This lack of creativity and innovation is a historical problem, rooted in the industry’s early years—a point made to me against the hubbub of the show’s press office by Pierre Buffet, marketing director at Questel•Orbit, and 29-year veteran of the online industry. The industry, Buffet reminded me, was a product of the Cold War, born at a time when there was an abundance of research money, and a shortage of competitive pressures. Consequently, he suggested, it has until now never had to develop finely honed business models. “We are all suffering from the fact that the business model of the ’70s—the pay-as-you-go, connect-time model—is a bad business model,” he said. “Customers are frustrated because they feel they are paying too much, and the hosts are frustrated because they don’t earn money. There is clearly something wrong. The question is: Can we change the business model?”

The way forward, he suggested, will require discarding inherited shibboleths. “For instance, we have lived for 20 years with one buzzword, which was the keyword,” he said. “The keyword was the core of our business. But today the Web has standardized the concept of the link. So we need to throw away the term keyword, and replace it with the word link, along with all the meanings you can attach to the concept of linking.”

Judging by what was on display at the conference, however, the industry has some way to go. True, there is a growing trend towards building links between abstracts and full text (even Dialog has developed its eDOCS GOLD linking project). But is the industry being sufficiently radical or creative in its response to the new paradigms of the Web?

The most interesting attempt to build a business around Web links being demonstrated at the show was not the work of a traditional online player, but that of a small Web start-up founded by ex-Financial Times journalist Nick Denton. While at first glance appears to be simply a database of links to news stories on the Web—and today it provides free links to over 1,500 news sources, including The Economist, The Washington Post, The Chicago Tribune, The New York Times, the BBC, and the Financial Times—closer inspection shows that it does far more than that.

Not only are these links indexed into 200 categories accessible at no cost, but provides a simple tool to allow other Web sites to create an instantaneous news service on their own sites—at no charge. All they need do is cut out a script that is e-mailed to them, and then paste it into their own home pages. How does hope to make money out of its service? “We also offer [customized] categories from $1,500 a month,” said Heidi Peters, marketing manager at “These are built and maintained by human editors.” Clearly, time will tell if there is a viable, long-term business here, but the Web has taught us that the fast-moving, highly innovative players stand the best chance of success.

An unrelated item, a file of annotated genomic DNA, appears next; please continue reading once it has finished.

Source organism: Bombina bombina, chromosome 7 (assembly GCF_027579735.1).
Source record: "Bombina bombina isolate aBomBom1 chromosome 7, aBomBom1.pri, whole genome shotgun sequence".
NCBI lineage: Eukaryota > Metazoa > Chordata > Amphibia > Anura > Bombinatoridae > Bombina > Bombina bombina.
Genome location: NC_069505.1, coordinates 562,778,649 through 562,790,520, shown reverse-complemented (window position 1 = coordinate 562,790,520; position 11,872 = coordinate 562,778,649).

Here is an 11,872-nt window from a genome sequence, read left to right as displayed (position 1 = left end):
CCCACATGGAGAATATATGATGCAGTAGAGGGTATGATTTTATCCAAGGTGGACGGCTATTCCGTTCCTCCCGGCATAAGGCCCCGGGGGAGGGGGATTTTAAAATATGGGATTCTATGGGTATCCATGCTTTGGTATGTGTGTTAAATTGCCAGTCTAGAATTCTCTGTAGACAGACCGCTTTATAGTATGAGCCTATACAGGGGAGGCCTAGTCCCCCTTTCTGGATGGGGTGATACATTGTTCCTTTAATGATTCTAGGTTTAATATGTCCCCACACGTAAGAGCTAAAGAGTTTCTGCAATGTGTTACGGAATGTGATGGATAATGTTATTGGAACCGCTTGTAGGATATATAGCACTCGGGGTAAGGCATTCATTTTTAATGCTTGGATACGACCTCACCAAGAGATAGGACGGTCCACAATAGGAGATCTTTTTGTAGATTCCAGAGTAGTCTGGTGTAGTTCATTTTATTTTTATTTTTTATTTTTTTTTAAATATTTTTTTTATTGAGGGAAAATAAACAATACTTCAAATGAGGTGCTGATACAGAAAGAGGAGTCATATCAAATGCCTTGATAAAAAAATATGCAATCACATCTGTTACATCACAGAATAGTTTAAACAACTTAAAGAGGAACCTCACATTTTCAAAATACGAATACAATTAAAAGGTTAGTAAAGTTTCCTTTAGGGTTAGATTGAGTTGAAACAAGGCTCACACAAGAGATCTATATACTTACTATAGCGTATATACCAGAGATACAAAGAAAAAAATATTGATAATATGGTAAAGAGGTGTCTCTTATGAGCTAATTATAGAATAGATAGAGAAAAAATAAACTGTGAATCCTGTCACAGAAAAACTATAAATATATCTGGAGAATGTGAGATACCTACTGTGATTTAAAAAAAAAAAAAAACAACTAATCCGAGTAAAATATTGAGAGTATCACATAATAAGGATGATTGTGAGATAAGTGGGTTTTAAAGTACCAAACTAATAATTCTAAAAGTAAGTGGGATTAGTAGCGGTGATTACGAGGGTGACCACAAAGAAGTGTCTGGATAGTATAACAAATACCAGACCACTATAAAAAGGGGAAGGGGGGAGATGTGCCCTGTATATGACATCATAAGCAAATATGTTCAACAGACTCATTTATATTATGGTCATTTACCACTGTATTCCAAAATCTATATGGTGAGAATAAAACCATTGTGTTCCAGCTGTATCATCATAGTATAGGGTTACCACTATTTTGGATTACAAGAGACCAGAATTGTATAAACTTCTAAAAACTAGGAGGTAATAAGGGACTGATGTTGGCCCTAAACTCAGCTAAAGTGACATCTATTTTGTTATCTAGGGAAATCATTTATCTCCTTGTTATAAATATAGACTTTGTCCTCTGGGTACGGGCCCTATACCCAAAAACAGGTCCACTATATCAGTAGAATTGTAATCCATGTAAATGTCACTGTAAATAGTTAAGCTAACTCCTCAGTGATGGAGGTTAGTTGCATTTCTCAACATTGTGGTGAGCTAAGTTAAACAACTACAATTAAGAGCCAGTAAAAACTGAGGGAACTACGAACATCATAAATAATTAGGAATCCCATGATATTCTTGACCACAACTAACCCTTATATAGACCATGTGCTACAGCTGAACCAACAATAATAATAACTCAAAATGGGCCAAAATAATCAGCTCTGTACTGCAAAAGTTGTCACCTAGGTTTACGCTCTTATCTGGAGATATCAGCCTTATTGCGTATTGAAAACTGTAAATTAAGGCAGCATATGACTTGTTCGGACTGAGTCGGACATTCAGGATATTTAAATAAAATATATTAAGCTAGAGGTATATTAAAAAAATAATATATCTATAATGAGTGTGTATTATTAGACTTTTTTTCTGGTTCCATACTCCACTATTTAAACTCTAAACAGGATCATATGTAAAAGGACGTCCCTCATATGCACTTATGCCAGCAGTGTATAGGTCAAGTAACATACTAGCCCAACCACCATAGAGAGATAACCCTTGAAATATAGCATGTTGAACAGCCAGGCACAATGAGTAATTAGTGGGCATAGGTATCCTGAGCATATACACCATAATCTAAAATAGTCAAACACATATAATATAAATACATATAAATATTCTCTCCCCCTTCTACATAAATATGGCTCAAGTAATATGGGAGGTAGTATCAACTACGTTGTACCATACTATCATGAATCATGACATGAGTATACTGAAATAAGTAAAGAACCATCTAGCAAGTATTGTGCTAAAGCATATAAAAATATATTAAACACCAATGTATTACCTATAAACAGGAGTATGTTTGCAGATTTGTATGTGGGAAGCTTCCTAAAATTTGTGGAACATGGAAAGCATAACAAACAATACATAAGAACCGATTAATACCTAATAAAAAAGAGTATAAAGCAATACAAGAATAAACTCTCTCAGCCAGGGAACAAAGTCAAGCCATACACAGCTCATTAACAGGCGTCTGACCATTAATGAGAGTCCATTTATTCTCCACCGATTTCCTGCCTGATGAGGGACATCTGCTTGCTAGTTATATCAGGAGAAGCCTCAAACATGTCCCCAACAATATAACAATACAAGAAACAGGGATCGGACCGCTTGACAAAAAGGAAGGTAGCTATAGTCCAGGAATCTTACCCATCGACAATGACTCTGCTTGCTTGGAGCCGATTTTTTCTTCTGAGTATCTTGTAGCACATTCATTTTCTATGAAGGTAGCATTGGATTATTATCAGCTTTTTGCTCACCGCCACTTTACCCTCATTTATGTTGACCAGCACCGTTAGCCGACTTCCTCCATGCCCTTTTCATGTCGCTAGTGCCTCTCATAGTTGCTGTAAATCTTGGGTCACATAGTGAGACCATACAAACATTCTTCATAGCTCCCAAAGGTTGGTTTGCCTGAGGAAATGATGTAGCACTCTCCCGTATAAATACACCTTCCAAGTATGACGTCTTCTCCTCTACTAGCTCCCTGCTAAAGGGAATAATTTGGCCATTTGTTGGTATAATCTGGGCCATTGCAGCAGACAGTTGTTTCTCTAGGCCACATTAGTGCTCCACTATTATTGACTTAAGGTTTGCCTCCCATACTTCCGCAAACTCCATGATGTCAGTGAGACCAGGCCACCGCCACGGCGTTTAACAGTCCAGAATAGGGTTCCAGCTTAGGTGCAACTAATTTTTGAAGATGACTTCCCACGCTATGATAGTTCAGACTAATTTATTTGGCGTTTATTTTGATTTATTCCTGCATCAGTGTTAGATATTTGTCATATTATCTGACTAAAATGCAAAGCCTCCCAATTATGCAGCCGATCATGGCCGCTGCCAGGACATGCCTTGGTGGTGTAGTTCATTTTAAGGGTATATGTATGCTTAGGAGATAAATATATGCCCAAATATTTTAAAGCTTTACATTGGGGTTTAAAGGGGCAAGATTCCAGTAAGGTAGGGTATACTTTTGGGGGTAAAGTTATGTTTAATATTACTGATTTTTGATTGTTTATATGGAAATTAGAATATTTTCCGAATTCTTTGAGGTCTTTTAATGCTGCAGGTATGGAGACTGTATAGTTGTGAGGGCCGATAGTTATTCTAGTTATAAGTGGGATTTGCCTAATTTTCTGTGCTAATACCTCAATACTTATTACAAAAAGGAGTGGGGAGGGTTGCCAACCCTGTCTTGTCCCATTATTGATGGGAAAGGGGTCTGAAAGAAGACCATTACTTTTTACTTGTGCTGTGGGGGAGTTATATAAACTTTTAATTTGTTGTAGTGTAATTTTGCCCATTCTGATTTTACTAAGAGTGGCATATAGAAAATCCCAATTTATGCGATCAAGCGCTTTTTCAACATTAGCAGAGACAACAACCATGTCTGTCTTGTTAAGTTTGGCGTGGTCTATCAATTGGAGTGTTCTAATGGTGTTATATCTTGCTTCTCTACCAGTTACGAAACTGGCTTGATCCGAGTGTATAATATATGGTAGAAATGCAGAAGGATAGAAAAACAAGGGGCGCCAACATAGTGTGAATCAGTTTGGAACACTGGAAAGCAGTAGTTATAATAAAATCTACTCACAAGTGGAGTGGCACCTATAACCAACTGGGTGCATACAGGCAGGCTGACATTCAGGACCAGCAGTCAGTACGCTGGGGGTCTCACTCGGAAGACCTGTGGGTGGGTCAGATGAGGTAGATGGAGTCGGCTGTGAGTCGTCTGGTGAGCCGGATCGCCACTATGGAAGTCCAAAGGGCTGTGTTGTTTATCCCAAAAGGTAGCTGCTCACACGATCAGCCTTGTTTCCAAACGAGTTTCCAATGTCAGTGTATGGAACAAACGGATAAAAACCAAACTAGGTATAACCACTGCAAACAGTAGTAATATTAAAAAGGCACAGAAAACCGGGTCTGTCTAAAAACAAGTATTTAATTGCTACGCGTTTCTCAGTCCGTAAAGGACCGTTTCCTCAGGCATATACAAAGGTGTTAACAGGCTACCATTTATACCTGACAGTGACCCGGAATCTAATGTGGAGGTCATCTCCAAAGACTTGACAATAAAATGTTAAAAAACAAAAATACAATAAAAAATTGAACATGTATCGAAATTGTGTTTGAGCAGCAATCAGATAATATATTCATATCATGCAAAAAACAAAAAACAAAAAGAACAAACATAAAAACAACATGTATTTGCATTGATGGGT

Overall then, the conference revealed an industry short on ideas, low in revenue, and in a gloomy frame of mind. The latter point was exemplified in the morning session of the final day, aptly entitled “Moving Past the Millennium.” Here, two upbeat presentations from U.K.-based journalists rapidly descended into gloomy prognostications from industry representatives. Asked to look forward to 2010, Springer-Verlag’s Arnoud de Kemp replied: “I’m pessimistic. The information society is not creating the millions of new jobs we were promised, but less.” Added Elspeth Hyams, of the Institute of Information Scientists, “There will be huge changes in the way in which companies do business, but most people won’t get the benefits of technology.”

Struggling with pre-millennial flu, Ciaran Morton, Dialog’s president for Europe, Middle East, Africa, and Asia Pacific, even thought the unthinkable. “The entire market could change dramatically,” he said, asking rhetorically, “Will we even be charging for information in the future?” However, such gloom is perhaps no bad thing. The industry’s salvation surely lies in thinking the unthinkable. And to move on, it is necessary first to stare into the abyss.

So will the industry make a successful transition to the new millennium? I certainly hope so. To do so, however, it will need to learn a lot of new tricks, and become far more innovative and entrepreneurial than it is today.

Buffet predicts the industry will fragment. “The future lies in niche markets,” he said. “Questel•Orbit’s focus is now firmly on intellectual property.” If he is right, this will have implications for the organizers of events like Online Information, too. After all, if the industry’s efforts shift to the niche markets they serve, rather than the medium of delivery, the logic of exhibiting at an online event will evaporate.

Such a trend can already be seen in the U.K. company information sector. ICC, Perfect Information, and OneSource have all ceased exhibiting at the conference in recent years. “There is increasingly less need to attend events like Online,” says Alistair Pauline, ICC’s managing director. “We know who our clients and prospects are in these markets, and can make much more effective use of resources to ensure we target them correctly. Today, therefore, we only exhibit at a number of credit-focused exhibitions.”

No surprise, perhaps, that exhibitor numbers were down this year, from 296 to 279. To quote Yeats, “Things fall apart; the centre cannot hold.”

Richard Poynder is a freelance journalist based in Oxfordshire, U.K. His work appears in numerous publications as well as in the London Financial Times and The Wall Street Journal Europe. His e-mail address is